Many coaches and parents wonder which training methods are safe and effective for kids. School-aged children often participate in athletics and sometimes scholarships are even on the line. Some of the most popular kinds of training for kids are traditional weight lifting, plyometrics, and Olympic weightlifting. In a study this month in the Journal of Strength and Conditioning Research, researchers looked at the effectiveness of each of these modalities.
Traditional resistance training methods, which are essentially basic weight lifting programs, are thought to be good for kids because of their proven track record. In addition, traditional weight lifting favors the development of lean muscle mass and strength. In theory, this effect would help child athletes perform better at their sport.
The second group of exercises the researchers studied was plyometrics. Plyometric exercises are seen as closer to what an athlete actually experiences when competing. The basic idea with plyometrics is to develop power, and this end is achieved by mimicking reactions that occur normally in sports.
The Olympic lifts are a hybridization of traditional weight lifting and plyometrics. They combine the advantages of weight lifting, like structured progression, with the fast power development of plyometrics. The downside of the Olympic lifts, however, is that out of these three categories, they are the most complex to perform safely.
The kids who participated in the study were pre-teens, ranging from ten to twelve years old. They had not completed a structured fitness program in the past. For twelve weeks, they either completed one of these programs, or they were in a control group that did not do any of these programs. The participants were tested before the program and again after they had completed it.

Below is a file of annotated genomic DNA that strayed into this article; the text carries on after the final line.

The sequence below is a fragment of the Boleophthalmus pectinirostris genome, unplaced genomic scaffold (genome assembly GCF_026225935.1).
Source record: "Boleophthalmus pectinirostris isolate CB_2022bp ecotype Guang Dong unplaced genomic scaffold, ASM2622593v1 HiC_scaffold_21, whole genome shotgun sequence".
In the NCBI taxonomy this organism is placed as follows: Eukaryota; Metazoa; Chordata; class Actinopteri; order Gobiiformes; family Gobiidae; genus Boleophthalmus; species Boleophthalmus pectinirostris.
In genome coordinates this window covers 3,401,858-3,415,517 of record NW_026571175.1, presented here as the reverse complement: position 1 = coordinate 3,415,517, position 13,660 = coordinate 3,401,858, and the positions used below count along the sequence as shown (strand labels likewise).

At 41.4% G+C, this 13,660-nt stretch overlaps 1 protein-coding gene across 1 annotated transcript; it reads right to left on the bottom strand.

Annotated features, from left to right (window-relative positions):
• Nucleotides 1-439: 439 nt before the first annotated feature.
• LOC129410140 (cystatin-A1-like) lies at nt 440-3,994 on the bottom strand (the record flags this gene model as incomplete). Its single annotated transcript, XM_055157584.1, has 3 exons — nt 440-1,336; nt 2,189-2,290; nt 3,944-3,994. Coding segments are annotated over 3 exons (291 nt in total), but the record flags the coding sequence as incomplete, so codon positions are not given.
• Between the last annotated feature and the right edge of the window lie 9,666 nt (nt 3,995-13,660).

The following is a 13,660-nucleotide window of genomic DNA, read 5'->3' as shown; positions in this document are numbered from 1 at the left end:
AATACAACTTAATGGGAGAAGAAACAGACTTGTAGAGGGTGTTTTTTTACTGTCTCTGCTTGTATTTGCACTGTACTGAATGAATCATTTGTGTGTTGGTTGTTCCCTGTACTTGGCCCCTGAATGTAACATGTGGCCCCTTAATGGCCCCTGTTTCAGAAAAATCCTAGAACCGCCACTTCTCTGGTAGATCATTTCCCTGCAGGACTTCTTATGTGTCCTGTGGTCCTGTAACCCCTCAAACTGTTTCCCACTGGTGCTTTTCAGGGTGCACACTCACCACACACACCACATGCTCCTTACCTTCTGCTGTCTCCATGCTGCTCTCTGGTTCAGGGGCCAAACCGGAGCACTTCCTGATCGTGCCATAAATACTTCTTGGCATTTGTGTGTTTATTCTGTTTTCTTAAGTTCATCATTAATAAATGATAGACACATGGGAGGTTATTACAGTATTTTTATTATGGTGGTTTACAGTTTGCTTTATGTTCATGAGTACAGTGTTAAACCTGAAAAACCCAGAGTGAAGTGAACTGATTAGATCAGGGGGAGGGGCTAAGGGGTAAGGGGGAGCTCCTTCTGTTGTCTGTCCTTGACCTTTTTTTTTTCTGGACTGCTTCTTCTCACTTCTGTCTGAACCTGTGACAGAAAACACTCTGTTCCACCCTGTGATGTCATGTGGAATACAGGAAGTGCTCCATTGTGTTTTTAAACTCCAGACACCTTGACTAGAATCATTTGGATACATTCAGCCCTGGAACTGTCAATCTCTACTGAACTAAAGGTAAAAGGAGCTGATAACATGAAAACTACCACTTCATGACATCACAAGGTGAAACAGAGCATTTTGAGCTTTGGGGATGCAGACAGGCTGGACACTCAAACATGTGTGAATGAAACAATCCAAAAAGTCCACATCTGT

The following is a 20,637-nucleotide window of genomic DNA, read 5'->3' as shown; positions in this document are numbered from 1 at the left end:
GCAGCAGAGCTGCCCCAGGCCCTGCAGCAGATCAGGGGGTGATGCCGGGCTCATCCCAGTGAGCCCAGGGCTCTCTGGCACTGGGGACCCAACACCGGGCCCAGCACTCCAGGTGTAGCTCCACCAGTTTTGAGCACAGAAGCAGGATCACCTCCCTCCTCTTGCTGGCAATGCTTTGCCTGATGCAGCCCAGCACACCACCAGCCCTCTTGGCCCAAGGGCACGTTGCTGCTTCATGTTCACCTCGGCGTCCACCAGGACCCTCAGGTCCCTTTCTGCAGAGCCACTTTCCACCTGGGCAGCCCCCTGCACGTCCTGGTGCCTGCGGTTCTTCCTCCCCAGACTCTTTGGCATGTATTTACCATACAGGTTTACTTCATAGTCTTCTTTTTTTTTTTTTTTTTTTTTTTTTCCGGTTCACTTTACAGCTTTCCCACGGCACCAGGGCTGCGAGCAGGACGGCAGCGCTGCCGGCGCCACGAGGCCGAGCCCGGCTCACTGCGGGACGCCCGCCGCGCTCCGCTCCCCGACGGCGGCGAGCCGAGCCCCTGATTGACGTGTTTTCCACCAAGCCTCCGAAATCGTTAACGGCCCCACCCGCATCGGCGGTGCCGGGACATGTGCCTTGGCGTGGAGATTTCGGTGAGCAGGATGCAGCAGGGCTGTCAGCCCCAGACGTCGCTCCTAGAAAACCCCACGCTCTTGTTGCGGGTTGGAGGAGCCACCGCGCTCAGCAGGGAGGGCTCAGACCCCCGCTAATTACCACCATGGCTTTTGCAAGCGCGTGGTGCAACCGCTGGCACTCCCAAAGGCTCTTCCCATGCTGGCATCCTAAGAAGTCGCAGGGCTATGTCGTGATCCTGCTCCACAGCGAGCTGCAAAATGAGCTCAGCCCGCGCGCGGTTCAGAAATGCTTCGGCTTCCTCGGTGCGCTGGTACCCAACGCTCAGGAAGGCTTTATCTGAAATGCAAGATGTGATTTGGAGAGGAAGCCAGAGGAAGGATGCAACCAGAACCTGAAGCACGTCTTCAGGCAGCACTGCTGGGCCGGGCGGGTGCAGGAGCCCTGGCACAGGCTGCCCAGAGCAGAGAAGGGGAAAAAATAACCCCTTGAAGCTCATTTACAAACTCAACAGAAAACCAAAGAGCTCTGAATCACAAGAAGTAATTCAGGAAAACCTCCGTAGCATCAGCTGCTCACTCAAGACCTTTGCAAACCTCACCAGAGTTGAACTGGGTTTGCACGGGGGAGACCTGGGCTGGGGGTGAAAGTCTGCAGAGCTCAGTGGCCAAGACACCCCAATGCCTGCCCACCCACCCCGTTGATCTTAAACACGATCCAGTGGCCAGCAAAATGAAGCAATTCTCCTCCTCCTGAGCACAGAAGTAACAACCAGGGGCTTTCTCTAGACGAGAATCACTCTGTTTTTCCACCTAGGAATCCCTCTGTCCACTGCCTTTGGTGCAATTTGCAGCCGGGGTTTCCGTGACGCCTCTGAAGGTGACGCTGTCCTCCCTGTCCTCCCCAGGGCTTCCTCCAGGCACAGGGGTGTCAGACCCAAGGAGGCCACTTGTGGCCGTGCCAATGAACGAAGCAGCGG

Each of the three training programs outperformed the control group, which was no surprise. When compared to the traditional weight lifting program, Olympic lifting and plyometrics caused a greater increase in performance in almost every category, including force production, power production, and speed. Since plyos and Olympic lifts are similar to many of the variables the researchers tested, that’s not much of a surprise. However, the plyos and Olympic lifting also increased force production, which is a bit more surprising. You would think that resistance training would work better for force production, but not according to this study.
Despite the authors’ assurances that these methods are completely safe, they also acknowledge the time it takes to learn the Olympic lifts. I have worked with countless kids, and many times enforcing safe form can be difficult. I think the researchers’ recommendations might be a bit liberal, especially in the case of group weight training, where it’s harder to ensure proper form. But it seems that performance-wise, Olympic lifts and plyos might be better for kids after all. With good coaching, these training approaches can be safe as well.
1. Anis Chaouachi, et. al., “Olympic weightlifting and plyometric training with children provides similar or greater performance improvements than traditional resistance training,” Journal of Strength and Conditioning Research, DOI: 10.1519/JSC.0000000000000305
Photo courtesy of CrossFit LA.